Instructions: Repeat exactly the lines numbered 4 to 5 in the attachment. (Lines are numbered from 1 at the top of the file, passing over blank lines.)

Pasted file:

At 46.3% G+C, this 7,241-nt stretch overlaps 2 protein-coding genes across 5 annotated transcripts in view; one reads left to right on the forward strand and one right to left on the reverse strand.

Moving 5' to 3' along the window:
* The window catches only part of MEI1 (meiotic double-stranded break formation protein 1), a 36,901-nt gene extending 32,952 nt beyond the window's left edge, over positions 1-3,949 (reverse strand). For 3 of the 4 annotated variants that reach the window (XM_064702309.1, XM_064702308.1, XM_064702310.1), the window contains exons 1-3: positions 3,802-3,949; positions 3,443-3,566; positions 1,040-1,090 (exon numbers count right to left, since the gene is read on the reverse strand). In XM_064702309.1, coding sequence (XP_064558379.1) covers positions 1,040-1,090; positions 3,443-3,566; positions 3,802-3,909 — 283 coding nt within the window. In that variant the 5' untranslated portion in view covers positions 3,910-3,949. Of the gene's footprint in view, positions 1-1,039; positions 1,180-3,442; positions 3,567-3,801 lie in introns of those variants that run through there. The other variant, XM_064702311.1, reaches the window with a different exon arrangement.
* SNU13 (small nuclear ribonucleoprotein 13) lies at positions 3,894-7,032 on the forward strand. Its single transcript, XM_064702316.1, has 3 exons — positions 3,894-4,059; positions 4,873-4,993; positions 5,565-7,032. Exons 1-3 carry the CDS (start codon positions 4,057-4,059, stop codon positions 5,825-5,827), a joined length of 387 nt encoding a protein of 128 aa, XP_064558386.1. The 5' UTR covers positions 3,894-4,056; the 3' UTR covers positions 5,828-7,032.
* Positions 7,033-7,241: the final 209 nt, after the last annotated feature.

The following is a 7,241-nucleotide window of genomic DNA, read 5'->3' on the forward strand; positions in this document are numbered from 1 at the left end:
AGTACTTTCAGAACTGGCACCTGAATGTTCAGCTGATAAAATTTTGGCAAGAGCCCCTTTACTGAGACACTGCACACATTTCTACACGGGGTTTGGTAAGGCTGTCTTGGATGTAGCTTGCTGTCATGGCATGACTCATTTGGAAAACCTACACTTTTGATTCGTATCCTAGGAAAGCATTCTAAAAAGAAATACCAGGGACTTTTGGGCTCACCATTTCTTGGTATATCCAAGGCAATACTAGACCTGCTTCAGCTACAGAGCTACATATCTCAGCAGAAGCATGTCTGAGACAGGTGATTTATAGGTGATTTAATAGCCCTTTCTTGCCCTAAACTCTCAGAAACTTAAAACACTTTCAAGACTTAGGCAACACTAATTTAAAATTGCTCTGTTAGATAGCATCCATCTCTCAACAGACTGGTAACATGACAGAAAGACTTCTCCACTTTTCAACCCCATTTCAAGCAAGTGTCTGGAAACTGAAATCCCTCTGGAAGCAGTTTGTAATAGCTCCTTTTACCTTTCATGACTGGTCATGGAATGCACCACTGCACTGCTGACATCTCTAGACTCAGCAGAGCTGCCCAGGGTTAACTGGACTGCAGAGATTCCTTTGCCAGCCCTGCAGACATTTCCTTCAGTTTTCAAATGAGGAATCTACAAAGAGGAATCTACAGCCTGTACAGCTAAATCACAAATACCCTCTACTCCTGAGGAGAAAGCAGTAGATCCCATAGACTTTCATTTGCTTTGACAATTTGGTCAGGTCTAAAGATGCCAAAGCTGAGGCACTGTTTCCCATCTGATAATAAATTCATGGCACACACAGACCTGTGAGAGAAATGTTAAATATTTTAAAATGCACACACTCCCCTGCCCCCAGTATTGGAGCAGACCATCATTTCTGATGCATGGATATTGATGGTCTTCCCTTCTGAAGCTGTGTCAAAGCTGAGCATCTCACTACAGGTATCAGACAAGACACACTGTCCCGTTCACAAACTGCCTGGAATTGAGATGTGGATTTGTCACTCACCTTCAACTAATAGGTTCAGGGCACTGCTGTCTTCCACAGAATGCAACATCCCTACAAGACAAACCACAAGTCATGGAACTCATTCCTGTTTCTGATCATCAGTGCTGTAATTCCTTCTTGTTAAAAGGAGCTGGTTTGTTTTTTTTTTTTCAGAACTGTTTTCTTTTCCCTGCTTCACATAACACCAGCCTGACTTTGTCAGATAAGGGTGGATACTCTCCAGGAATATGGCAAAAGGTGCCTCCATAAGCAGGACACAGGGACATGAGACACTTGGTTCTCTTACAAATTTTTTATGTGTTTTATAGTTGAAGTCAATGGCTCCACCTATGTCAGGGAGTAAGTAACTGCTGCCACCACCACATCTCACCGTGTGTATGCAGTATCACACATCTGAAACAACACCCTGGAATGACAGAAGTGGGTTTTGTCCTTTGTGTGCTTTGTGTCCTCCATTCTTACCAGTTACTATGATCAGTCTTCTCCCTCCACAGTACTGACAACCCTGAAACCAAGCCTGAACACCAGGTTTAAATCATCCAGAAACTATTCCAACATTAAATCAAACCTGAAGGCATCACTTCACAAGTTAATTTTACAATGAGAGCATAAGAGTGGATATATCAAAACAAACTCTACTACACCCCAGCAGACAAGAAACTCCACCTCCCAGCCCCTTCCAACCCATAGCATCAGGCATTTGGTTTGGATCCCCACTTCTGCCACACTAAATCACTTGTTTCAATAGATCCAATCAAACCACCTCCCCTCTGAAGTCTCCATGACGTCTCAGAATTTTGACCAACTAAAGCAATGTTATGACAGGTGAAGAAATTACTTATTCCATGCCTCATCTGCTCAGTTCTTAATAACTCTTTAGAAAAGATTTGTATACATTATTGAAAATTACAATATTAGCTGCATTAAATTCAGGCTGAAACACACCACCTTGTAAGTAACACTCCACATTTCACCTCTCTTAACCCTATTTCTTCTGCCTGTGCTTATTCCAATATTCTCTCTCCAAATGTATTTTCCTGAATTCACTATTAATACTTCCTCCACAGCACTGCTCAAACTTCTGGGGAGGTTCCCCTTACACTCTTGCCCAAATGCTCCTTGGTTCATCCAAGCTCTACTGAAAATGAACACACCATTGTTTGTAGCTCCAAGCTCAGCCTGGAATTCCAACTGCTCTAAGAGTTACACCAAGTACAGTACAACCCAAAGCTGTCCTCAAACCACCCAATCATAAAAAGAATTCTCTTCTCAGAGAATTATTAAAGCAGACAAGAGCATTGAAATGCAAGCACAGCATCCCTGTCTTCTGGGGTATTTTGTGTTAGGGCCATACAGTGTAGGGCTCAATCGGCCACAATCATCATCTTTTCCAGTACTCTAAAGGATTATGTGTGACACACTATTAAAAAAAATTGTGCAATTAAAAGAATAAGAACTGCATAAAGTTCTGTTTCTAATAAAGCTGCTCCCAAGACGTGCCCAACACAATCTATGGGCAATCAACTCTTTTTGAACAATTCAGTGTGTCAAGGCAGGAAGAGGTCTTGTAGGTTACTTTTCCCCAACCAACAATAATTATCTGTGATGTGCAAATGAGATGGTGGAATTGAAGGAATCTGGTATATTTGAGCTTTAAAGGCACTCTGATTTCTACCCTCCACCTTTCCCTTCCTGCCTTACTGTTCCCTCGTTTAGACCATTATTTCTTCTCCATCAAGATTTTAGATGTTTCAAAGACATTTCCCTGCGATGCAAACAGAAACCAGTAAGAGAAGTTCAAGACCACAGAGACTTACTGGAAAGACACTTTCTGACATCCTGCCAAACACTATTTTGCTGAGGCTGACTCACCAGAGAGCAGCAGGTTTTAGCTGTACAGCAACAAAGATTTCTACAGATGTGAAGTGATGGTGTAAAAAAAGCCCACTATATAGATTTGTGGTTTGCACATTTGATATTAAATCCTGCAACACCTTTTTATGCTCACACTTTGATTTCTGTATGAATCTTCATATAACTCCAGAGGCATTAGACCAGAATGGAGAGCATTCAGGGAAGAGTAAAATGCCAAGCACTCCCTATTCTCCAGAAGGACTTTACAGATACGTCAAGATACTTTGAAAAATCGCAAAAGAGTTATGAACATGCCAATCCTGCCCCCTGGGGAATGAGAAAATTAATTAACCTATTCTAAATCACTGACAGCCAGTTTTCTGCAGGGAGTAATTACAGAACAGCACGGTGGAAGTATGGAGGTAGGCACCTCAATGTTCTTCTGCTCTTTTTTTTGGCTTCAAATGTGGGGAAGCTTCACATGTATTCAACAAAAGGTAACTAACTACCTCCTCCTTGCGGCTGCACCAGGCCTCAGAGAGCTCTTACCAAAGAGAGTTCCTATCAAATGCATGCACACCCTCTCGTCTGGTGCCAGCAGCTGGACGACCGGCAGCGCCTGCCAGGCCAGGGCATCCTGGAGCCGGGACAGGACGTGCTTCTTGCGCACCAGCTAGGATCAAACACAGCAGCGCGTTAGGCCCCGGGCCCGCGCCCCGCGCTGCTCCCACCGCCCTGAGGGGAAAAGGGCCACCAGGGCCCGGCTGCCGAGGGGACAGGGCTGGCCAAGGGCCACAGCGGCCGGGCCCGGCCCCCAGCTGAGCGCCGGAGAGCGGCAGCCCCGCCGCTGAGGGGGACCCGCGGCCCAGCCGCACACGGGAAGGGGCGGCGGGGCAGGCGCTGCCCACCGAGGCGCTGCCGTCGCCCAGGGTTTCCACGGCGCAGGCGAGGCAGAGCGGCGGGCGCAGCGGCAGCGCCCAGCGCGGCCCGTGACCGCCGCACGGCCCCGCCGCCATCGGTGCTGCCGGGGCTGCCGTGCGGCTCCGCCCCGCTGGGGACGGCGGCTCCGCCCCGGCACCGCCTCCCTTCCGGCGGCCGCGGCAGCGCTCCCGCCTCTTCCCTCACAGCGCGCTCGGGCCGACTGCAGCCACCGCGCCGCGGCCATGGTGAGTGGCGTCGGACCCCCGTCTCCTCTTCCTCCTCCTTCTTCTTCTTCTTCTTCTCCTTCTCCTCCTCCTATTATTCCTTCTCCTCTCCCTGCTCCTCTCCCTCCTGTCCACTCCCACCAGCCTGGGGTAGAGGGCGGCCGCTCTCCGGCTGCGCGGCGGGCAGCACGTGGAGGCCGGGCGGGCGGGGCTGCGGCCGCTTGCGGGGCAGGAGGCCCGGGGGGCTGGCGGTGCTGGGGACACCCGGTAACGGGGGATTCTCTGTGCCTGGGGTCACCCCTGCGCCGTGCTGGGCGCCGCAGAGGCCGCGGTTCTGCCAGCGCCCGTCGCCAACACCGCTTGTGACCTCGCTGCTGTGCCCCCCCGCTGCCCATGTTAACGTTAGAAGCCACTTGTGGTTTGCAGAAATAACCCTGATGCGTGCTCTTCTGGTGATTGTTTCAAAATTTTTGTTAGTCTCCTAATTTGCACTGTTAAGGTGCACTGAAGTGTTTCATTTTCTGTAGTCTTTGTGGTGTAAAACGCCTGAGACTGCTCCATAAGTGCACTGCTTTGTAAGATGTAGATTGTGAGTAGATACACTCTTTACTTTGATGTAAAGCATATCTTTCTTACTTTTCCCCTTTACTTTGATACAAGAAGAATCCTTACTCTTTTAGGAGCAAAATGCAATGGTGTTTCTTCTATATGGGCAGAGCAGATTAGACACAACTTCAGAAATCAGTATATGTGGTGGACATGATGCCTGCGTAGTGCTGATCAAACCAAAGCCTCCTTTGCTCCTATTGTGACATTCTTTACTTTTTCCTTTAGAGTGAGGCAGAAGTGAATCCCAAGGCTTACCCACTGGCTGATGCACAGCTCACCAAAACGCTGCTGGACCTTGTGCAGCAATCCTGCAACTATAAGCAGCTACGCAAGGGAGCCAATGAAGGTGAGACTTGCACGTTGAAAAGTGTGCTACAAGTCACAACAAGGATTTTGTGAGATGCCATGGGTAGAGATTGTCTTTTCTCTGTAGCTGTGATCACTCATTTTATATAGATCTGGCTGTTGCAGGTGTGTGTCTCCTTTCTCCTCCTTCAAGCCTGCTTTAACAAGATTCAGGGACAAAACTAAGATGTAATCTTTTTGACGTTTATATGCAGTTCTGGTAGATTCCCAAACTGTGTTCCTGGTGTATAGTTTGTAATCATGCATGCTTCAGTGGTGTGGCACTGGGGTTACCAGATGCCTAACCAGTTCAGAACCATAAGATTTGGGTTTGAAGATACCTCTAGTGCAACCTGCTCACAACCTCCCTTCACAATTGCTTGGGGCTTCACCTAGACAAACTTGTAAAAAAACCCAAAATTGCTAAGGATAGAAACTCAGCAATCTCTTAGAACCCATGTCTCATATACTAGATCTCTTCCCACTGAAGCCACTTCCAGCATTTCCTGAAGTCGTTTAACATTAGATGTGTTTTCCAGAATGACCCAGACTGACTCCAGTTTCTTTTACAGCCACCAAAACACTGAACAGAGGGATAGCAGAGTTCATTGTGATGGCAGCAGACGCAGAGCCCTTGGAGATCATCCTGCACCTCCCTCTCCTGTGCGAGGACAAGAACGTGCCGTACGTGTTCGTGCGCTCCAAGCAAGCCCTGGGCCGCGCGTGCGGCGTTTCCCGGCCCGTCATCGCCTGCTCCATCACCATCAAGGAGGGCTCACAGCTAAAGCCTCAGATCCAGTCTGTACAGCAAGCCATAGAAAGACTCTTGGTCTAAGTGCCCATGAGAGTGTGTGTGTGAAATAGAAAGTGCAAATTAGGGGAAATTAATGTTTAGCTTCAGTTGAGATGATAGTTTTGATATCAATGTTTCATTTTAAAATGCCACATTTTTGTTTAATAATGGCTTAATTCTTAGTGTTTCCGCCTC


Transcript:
* SNU13 (small nuclear ribonucleoprotein 13) lies at positions 3,894-7,032 on the forward strand. Its single transcript, XM_064702316.1, has 3 exons — positions 3,894-4,059; positions 4,873-4,993; positions 5,565-7,032. Exons 1-3 carry the CDS (start codon positions 4,057-4,059, stop codon positions 5,825-5,827), a joined length of 387 nt encoding a protein of 128 aa, XP_064558386.1. The 5' UTR covers positions 3,894-4,056; the 3' UTR covers positions 5,828-7,032.
* Positions 7,033-7,241: the final 209 nt, after the last annotated feature.